Magic vs. Bird preparing to go Broadway
Barring the occasional shot at playing Abraham Lincoln or Lurch, a 6-9 actor is seldom in demand. So a recent casting notice that stated "taller is good" was something of a dream for the lankiest thespians on Broadway.
Late last week, casting agency Telsey & Company played host to auditions for the lead roles in "Magic/Bird," an upcoming Broadway play based on the relationship between basketball superstars Larry Bird and Earvin "Magic" Johnson. The agency's Midtown office was like a convention for the vertically blessed.
"We definitely have some tall people here," said Fran Kirmser, who is producing the show with her partner, Tony Ponturo.
Kirmser and Ponturo also were responsible for "Lombardi," the bio-play about legendary Green Bay Packers coach Vince Lombardi. That show was warmly received, and its eight-month run at the Circle in the Square Theater -- the longest run of any play that opened last fall -- ended in May.
"Magic/Bird," like "Lombardi" before it, seems determined to do something unconventional: recruit first-time theater-goers while satisfying the expectations of Broadway regulars. The play is scheduled to open March 21.
"I think 'Lombardi' helped in the sense that it gave credibility to the concept of a sports play on Broadway," Ponturo said. "There's an understanding now that you can bring something different to that particular entertainment space."
One factor working in the new play's favor is the backing of Johnson and Bird, who are the "underlying rights holders," Kirmser said, and have been involved with the creative process. Eric Simonson, who wrote the script, has consulted and interviewed them. Johnson even sat in on a table reading of the script in Los Angeles this summer, which Ponturo said was a unique thrill for the actors.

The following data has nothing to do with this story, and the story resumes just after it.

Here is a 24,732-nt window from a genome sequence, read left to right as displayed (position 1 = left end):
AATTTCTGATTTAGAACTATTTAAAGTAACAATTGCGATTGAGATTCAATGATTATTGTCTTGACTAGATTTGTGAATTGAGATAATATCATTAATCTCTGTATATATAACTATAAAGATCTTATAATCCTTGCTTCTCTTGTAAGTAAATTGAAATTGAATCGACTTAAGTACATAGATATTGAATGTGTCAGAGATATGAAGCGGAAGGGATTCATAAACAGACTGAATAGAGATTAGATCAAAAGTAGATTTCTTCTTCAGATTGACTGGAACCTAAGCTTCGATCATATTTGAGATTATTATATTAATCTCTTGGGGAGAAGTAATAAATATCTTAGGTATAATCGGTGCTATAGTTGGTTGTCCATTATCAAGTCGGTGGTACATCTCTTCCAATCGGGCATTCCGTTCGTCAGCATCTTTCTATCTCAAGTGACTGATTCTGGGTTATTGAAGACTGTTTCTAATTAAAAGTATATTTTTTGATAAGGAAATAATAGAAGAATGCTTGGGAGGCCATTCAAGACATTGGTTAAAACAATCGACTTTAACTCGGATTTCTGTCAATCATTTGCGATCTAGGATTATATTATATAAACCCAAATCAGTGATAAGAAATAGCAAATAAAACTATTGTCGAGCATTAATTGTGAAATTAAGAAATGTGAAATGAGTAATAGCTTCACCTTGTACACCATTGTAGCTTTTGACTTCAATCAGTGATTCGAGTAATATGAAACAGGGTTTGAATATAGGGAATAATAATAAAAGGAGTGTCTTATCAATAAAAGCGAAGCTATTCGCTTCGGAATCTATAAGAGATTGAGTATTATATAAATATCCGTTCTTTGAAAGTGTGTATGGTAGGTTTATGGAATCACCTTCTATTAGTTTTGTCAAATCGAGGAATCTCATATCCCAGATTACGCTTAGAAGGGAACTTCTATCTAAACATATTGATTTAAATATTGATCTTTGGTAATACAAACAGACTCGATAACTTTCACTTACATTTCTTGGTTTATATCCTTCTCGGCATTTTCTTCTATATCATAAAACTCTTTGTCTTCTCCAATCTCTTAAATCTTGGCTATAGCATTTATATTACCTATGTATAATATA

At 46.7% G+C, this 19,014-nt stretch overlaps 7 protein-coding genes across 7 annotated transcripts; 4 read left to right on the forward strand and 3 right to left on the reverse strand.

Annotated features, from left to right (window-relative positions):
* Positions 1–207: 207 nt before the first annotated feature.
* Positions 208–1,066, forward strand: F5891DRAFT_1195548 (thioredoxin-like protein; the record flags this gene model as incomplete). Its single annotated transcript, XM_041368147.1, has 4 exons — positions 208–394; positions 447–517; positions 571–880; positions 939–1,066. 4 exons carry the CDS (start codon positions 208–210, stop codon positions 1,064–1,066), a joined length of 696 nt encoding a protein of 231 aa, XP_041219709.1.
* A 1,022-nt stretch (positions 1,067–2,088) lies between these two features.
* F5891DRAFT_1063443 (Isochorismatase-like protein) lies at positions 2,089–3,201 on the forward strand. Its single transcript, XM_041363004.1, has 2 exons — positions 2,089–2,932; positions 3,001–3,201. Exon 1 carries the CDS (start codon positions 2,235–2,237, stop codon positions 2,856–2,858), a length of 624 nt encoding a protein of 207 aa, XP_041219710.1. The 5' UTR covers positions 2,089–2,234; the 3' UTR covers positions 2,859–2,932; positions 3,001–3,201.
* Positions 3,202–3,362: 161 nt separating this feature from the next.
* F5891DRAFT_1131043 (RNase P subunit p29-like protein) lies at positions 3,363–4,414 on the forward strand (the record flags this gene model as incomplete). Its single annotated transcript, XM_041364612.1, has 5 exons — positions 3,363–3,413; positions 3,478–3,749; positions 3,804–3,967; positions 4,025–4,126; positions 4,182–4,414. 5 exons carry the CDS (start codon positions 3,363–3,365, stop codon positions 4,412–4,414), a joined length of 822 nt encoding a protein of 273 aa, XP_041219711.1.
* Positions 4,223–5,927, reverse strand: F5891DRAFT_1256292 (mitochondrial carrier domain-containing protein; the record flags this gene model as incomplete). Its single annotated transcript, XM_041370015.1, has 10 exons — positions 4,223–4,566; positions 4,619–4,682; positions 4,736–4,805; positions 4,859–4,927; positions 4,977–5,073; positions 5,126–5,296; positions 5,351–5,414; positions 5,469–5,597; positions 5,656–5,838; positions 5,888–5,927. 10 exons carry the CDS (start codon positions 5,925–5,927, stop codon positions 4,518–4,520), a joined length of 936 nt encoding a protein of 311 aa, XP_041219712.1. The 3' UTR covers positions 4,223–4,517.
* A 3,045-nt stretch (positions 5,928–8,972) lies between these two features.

"This play is extremely important to Earvin," said Lon Rosen, Johnson's longtime agent. "He's excited. He's proud. It means a lot to him."
Johnson and Bird were iconic figures throughout the 1980s, when they combined to win eight NBA titles (Johnson with the Los Angeles Lakers, Bird with the Boston Celtics) and resuscitated a league that had become more or less background noise by the end of the 1970s.
The show, which will feature six actors, including the two in the title roles, will consist of 20 rapid-fire scenes over 90 intermission-free minutes. The idea is to give the production the up-tempo feel of a basketball game while covering plenty of material -- from the pair's first meeting in the 1979 NCAA championship game, to their decade-long rivalry, to Johnson's announcement that he was HIV positive, to Bird's struggles with late-career injuries. Through those experiences, which culminated in their time together on the 1992 US Olympic Team, the two forged a friendship.